Back in September during The Texas Tribune Festival, Reeve Hamilton posed a question to the three Republican candidates for Attorney General that was, and probably still is, weighing on the minds of voters: Is there a substantive way for the Texas Attorney General to fight ObamaCare, or is it simply campaign rhetoric?
Moderate State Rep. Dan Branch got the first go at answering—and his lengthy answer is wrought with scapegoats, political plugs for his campaign, and blatant irony.
Branch instantly pointed to the Texas Attorney General’s Medicaid Fraud Division as his first “substantive stance” against ObamaCare. Branch referred to ObamaCare as a “monstrosity”…but hey! At least we have a—likely already overwhelmed—state agency we can pour more money into, right?
Branch then pointed to Congress, asserting this is their job, adding, “Obviously we have to uphold the law of the land.” And while he seems to completely rid himself of responsibility until after ObamaCare hits Texans—contrary to his two opponents—he claimed solidarity with Senator Ted Cruz, because he “feels passionately about this issue.”
And, speaking of Sen. Cruz, Branch must be willing to fight ObamaCare because he kept reminding us of the senior advisors from the Cruz campaign on his staff! (Of course the senator himself has come in recent days with great praise and admiration for Ken Paxton…)
Branch’s last few statements are where one finds the most irony, though. On one hand he discussed the possibilities of fraud, identity theft, etc. which may result from ObamaCare Navigators. He stated this threat calls for a “strong role for the attorney general to protect Texans.” However, during the 83rd Legislative Session, Branch voted for the bill that implemented the ObamaCare Navigator “profession” in Texas.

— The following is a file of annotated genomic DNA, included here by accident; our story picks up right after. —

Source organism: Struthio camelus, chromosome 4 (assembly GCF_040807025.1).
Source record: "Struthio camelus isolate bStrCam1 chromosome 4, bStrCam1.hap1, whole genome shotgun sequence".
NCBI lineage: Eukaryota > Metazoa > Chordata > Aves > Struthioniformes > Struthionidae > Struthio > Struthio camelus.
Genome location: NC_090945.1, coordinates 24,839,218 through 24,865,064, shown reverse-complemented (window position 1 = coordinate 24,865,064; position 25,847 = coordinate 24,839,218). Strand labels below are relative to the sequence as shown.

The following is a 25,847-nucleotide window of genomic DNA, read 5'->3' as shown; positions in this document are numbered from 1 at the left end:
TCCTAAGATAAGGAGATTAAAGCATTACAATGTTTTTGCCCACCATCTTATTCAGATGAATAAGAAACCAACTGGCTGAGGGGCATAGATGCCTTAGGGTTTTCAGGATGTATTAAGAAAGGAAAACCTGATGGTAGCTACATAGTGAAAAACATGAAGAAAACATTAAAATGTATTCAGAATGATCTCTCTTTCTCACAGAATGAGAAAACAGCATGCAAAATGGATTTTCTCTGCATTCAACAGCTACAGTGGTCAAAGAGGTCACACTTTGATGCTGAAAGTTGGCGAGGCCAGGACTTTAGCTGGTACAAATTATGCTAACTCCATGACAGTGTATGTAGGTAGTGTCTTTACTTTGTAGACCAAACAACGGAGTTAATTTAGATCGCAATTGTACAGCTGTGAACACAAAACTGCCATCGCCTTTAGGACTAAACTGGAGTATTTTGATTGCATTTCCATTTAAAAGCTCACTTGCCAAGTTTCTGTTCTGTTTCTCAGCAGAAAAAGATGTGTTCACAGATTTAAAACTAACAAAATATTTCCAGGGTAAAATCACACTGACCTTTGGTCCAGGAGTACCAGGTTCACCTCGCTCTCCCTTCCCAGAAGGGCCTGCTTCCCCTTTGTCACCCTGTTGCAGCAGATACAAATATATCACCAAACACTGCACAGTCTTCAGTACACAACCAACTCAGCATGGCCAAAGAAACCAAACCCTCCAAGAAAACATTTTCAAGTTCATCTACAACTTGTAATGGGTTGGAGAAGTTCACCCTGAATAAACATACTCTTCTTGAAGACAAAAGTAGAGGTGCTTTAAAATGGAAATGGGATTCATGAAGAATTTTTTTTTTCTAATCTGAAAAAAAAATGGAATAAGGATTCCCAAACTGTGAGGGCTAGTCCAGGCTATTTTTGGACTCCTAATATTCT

As the interview progressed, Branch stated that if we are seeing an overreaching federal government, the AG will have to stand up for Texans—citing the IRS, DOJ, & NSA as examples—but, one may recall Branch failing to stand up for Texans during the 83rd Session when our state government wanted to try to emulate the actions of the IRS.
He mentioned a need for a strong stance against an overreaching federal government, but he also said we must uphold the law-of-the-land. So if he believes ObamaCare to be the latter, would he even find a reason to stand against it?
State Senator Ken Paxton, who earned an A+ on our 2013 Fiscal Responsibility Index and our endorsement for the 2014 AG race, actually gave substantive answers. Having grown up with a father in the Air Force, he experienced government-run healthcare first-hand, and shared his personal experiences.
Paxton also explained his legislative experience with Medicaid expansion and the ruling from the federal courts that “the states cannot be forced with a stick to expand Medicaid.” He recounted the stand he and several other senators took to fight Medicaid expansion in Texas during the 83rd Session.
When Hamilton jumped in and asked if there is “such a thing as too much fighting the federal government,” Paxton—without hesitation—said, “If we’re talking about constitutional freedoms, and we’re talking about the right of our state to govern itself . . . those are fights worth having.”
And even while Smitherman was eager to take the opportunity to—once again—cite his prosecutorial experience and his involvement in seven lawsuits against the Obama administration, he still seemed to understand the fact that Texans want a leader who will stand up and fight the implementation of ObamaCare.
So this begs the question—does Branch just not understand, does he not care, or is he openly defying what Texans want?